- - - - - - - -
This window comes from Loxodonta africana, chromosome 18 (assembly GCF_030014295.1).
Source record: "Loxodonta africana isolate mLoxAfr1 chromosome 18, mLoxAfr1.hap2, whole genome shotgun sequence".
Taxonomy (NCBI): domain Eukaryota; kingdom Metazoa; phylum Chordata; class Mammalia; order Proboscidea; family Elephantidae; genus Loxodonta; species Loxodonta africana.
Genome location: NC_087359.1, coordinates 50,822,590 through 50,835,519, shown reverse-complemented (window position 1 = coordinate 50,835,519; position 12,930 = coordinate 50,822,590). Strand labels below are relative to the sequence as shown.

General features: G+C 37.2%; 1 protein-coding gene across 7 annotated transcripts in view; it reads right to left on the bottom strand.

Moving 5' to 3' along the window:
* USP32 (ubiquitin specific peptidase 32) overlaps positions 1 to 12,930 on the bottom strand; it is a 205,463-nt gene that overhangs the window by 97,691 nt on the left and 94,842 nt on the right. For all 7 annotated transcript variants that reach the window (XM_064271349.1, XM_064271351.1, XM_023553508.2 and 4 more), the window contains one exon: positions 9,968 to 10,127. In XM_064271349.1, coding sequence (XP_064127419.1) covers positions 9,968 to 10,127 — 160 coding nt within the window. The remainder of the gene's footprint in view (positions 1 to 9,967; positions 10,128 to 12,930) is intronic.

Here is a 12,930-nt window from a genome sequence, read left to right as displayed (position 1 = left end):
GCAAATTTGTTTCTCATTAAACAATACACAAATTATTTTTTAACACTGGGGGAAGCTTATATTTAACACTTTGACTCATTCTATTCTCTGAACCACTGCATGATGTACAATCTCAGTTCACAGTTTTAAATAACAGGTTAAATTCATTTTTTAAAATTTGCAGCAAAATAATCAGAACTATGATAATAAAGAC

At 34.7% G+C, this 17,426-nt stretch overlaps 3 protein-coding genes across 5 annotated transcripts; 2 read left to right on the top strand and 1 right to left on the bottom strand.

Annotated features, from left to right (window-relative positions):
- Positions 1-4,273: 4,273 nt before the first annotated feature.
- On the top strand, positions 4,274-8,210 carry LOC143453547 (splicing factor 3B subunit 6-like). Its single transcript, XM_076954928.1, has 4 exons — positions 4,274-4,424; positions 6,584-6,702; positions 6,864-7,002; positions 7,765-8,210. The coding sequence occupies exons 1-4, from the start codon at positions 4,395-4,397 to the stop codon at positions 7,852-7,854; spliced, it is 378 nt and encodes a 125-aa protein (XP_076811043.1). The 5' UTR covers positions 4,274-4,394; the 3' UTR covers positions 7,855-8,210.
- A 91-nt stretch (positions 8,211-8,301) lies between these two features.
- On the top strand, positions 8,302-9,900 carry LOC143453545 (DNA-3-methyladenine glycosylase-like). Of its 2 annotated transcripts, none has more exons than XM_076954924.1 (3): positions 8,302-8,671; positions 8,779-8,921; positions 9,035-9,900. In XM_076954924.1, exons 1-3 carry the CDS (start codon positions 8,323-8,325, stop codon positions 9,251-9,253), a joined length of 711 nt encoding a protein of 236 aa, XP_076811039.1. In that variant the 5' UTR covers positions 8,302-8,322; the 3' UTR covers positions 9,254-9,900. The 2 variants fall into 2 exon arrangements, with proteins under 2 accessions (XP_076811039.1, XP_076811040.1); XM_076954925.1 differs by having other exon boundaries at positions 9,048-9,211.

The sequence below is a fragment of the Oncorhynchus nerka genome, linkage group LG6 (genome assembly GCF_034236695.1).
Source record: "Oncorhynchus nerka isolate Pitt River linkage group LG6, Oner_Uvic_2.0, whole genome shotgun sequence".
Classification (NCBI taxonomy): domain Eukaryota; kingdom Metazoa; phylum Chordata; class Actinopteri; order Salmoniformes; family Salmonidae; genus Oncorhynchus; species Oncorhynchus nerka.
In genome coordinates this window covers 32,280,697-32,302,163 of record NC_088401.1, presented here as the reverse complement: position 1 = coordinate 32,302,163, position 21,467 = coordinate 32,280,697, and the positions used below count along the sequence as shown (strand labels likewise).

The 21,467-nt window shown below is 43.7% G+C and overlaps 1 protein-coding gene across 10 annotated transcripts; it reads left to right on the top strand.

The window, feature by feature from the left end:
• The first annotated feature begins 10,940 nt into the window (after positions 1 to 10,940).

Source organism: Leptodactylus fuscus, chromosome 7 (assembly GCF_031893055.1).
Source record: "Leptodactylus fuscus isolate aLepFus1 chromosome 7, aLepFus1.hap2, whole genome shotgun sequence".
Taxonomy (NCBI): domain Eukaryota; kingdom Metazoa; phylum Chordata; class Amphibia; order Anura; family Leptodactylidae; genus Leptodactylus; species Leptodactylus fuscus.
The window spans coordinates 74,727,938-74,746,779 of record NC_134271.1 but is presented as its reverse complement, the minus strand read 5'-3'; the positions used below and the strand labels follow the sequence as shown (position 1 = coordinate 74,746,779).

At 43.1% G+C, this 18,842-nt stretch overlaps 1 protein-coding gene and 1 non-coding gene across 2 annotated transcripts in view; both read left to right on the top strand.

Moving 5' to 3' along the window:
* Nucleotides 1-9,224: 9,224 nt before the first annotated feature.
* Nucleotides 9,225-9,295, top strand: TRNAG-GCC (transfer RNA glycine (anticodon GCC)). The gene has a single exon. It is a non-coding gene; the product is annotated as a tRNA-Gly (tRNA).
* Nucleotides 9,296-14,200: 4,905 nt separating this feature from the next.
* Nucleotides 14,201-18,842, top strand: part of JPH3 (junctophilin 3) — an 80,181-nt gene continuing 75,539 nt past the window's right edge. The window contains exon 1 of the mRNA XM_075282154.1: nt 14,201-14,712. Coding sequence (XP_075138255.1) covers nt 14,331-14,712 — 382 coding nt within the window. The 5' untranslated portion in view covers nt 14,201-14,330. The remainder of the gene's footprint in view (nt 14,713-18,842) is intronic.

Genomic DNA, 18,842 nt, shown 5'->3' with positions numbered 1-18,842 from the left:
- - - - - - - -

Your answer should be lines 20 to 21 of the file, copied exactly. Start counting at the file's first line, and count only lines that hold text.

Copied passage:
The 21,467-nt window shown below is 43.7% G+C and overlaps 1 protein-coding gene across 10 annotated transcripts; it reads left to right on the top strand.

The window, feature by feature from the left end: